Health Care Reform Heats Up Town Halls; Uprooting Confederate Monuments; Soul Singer Don Bryant

Email a Friend
Demonstrators who supports keeping Confederate era monuments hold flags before the Jefferson Davis statue was taken down in New Orleans, Thursday, May 11, 2017.
From and

Coming up on today's show:

  • A series of town halls across the country this week saw constituents angry about the Congressional efforts to reform health care. We talk to reporters who have attended these meetings, including Frankie Barnhill, a reporter for Boise State Public Radio; WNYC Washington correspondent John O'Connor; and Katarina Sostaric, Eastern Iowa reporter for Iowa Public Radio.
  • Earlier this week, a 20-foot section of tunnel where radioactive waste was being stored at the Hanford Nuclear Reservation in Washington state collapsed. The accident raises questions about the structural integrity of these locations and the process of cleanup at nuclear weapons sites around the country. Paul Carroll, Director of Programs for Ploughshares Fund, a global security foundation, and a former official at the U.S. Department of Energy, weighs in.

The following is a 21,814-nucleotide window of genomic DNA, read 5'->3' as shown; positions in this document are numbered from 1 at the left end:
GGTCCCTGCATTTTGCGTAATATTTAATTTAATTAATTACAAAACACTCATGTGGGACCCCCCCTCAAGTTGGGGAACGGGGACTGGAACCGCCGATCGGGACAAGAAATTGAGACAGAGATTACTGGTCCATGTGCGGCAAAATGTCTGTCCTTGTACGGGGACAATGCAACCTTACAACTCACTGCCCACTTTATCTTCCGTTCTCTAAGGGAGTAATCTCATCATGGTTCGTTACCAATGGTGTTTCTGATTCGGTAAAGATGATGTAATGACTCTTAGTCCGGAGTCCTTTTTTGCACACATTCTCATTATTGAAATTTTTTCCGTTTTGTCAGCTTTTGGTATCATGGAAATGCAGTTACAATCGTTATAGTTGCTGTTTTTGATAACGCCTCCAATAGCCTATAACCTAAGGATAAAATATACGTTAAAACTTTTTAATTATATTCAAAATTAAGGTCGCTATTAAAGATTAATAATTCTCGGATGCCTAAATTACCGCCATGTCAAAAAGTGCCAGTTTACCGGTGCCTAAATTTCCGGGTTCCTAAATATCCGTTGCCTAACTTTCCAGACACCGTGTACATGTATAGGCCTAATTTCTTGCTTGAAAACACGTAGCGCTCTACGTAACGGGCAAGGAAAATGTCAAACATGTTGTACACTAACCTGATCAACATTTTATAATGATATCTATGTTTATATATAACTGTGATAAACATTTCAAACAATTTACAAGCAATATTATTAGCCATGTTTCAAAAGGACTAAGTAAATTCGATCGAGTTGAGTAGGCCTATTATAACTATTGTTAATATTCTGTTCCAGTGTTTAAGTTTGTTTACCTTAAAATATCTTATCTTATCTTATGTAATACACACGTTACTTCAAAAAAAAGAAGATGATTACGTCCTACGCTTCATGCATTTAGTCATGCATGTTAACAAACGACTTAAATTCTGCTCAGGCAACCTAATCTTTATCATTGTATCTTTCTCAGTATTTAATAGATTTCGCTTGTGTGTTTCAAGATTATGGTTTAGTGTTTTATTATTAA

• The Red Bull Music Academy is a world-traveling series of music workshops, festivals, and art installations committed to fostering creativity in music. The events take place over several weeks, and culture reporter Melissa Locker shares a few artists worth checking out, starting with the "prince of soft soul," Patrick Adams. 
  • Rafer Guzman, film critic for Newsday, joins The Takeaway to talk movies big and small, including the epic medieval flick, "King Arthur: Legend of the Sword," starring Charlie Hunnam. 
  • Legendary Memphis soul singer-songwriter Don Bryant, who wrote for the likes of Al Green and Etta James, released his first album in 1969. Now he's back in his element with a second album, "Don’t Give Up On Love." He joins us for a soulful conversation.